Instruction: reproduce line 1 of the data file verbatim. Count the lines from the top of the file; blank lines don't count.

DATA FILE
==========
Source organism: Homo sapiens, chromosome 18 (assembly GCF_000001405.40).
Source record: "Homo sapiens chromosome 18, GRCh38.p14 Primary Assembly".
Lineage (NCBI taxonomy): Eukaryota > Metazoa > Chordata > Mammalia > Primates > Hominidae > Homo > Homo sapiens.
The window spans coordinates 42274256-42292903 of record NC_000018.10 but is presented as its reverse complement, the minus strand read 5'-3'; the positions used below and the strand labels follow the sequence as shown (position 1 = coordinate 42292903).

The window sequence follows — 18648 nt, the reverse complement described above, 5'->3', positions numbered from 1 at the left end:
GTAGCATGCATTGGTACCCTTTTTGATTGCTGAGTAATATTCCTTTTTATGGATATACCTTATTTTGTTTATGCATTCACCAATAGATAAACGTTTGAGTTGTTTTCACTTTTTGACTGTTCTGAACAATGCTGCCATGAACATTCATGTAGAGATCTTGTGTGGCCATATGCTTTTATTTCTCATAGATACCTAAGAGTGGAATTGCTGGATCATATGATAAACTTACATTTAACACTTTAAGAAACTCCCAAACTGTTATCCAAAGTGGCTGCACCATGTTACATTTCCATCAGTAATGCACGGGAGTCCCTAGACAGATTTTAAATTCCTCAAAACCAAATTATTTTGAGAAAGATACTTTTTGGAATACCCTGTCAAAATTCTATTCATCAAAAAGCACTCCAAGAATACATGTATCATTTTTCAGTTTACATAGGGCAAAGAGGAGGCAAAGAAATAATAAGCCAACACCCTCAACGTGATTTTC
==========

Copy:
Source organism: Homo sapiens, chromosome 18 (assembly GCF_000001405.40).